As with any new skill, list building comes with its own language. When I first started marketing online, and had to start my own list, I actually tried to write the software to do it myself…and that was only after thinking I could do it manually from Outlook.
Well, I’m glad I realized quickly that those approaches would never work.
But when I began using an email service provider, I did find that I had a lot of new words to learn. So let me make this part of your list building education easy for you, and just lay out for you the words you’ll need to k now.
List — It’s what it sounds like, though what you may not k now is that a mailing list really only has to have one important element: the email address. Everything else is optional.
Email Service Provider — A company that manages your list for you, that stores the database, makes the opt-in forms for you (see below), and sends out the email messages for you. Popular ESPs for internet marketers are www.AweberAutoresponder.com, www.ConstantContact.com, and www.IContact.com.
Opt-In — Refers to the process of subscribing to a list. You will hear the phrases “subscribe to a list” and “opt into a list” used interchangeably.
Single Opt-In — Most marketers use a single opt-in method. That means that when someone types in an email address into a form and clicks the subscribe button, they are added to the mailing list. No other confirmation is done. Single opt-ins are susceptible to mis-use, for example, if a person types in the email address belonging to someone else ask to be added to that list.
Double Opt-In — This method of opting into a list causes a confirmation message to be immediately sent to the person whose email address was entered. Once the confirmation link in that email is clicked, the person is then added to the list. Some people think that the confirmation emails look like spam, and therefore won’t be clicked. That’s true often enough. However, double opt-in lists are more valuable and reliable than single opt-in lists because you k now the people on those lists have asked to be added to the list.
Opt-In Form — Also called an Subscription form, your ESP will help you make a form for you to put onto your website. You can place this form on a squeeze page, blog, or sales page — almost anywhere. The form can also be placed in a page, or in a standard popup, or in a hover pop.
Squeeze Page — This is a page designed specifically to “squeeze” a name and email address out of the visitor. The idea is that you are making an offer so compelling, that the visitor is very compelled and eager to request your free information. I don’t like the term “squeeze page” because it sounds like something is being taken from the subscriber, when in fact you are giving them something of value.
Thank you Page — Once someone opts into your list, you should give them a confirmation message. It’s usually done on a page that indicates they’ve been added to the list. Saying “Thank You” is a nice touch.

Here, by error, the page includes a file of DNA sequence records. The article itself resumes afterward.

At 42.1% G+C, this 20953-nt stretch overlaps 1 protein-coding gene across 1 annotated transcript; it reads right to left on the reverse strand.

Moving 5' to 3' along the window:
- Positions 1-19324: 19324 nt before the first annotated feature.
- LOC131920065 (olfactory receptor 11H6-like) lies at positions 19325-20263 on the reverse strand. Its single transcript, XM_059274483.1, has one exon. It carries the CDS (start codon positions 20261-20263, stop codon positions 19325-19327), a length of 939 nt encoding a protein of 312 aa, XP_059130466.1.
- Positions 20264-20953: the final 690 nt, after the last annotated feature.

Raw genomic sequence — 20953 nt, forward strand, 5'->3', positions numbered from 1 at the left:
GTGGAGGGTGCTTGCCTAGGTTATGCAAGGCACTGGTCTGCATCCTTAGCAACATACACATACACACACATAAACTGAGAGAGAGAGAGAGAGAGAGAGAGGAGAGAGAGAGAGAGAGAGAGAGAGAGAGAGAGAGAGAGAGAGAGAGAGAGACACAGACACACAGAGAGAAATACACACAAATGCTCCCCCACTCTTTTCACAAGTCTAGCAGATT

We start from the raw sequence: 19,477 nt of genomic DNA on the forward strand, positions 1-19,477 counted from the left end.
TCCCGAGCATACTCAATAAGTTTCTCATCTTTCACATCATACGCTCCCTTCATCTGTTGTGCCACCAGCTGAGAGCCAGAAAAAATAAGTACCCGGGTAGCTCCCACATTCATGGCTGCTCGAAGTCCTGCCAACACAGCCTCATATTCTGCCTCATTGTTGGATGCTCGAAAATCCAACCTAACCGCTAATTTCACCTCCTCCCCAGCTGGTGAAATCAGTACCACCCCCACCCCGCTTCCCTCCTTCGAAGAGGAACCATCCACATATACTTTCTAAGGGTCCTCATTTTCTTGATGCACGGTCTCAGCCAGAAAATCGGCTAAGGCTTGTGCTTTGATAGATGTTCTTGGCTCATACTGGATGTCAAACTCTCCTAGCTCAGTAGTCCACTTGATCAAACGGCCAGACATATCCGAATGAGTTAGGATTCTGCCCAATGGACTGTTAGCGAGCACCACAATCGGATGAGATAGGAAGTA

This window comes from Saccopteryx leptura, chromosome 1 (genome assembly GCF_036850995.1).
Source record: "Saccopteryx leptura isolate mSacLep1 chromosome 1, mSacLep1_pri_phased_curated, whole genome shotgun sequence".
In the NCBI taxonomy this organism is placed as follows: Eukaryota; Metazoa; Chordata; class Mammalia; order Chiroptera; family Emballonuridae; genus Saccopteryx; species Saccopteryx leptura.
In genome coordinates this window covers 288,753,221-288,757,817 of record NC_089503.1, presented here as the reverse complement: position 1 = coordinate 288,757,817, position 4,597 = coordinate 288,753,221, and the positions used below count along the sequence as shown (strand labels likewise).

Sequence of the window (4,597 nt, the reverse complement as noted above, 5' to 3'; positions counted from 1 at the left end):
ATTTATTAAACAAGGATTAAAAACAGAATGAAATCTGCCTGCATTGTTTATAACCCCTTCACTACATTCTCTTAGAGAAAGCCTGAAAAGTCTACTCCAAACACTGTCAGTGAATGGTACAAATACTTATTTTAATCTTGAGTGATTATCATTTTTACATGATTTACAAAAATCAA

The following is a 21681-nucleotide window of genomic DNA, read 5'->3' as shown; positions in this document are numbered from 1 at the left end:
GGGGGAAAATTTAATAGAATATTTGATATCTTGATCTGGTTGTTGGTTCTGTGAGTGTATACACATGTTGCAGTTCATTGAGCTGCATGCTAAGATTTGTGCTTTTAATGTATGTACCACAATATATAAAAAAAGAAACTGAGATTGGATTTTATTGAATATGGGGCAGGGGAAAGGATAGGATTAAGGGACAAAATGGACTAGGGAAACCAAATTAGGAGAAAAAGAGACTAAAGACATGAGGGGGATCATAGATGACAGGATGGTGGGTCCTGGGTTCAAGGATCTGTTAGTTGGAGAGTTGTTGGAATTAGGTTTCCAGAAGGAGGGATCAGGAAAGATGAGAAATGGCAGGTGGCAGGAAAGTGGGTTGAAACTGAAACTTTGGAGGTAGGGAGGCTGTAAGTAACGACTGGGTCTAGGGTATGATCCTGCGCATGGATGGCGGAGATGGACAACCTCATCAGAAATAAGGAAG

Autoresponder — An autoresponder is a system that automatically sends out email, at a certain time, at the request of a subscriber. Most autoresponder systems can also send out a series of messages at intervals you specify. For example, you can tell your autoresponder to send out an email the day someone subscribes, the next day, then every other day for two weeks, followed by weekly for two months. Whatever sequence and intervals you prefer, you can have your autoresponder system deliver the emails.
Pre-sales Autoresponder — Autoresponder messages are often sent in response to some offer made to someone who you hope to get as a customer some day. These pre-sale messages are designed to deliver on the promise made when someone opted into your list, and to also encourage and persuade the reader to buy your product.
Post-Sales Autoreponder — Often neglected or unused, Post-Sales autoresponders are sent to paying customers. The idea is to encourage them to use your product, to not return your product, and ultimately to buy other products from you.
Broadcast — While autoresponder messages are sent on a schedule based on the date someone subscribed to the list, an email broadcast goes out to all of the members of a list at once. For example, if you are running a weekend special on your product, you’d send out a broadcast announcing the special, with a link for more information.
Spam — Spam is the bane of our marketing existence. Technically speaking, spam is “unsolicited commercial email”, or UCE. That means that it’s mail sent to someone who didn’t ask to be sent mail from you, and the message usually contains an advertisement of some sort. You’ve received spam before, and so you k now it when you see it. But you should also k now that if you add someone to your list who did not ask to be added, the mail you send him is also Spam.
Permission — In order to prevent your messages from being called Spam, you must receive permission from the recipient to get your messages. Permission is given when someone opts into your subscription form.
Those are the most important list-building terms you need to k now. There are some other words you’ll want to k now, too, but you’ll pick those up in our upcoming webinars.
Our next one is this Thursday at 12 Noon PST, 3pm EST, and it’s one of the best webinars we offer in the Coaching Club — our Open Coaching Call.
During an Open Coaching Call, you can call in with your marketing question and get an immediate answer. You can also submit your question in the Ask Mark page in the Coaching Club. Either way, you can get your question answered during the webinar.
It’s like having a professional marketing consultant by your side to answer your most important marketing questions. Make sure you’re there this Thursday.
Here’s the link to register for the call:
See you Thursday.
To Your Success.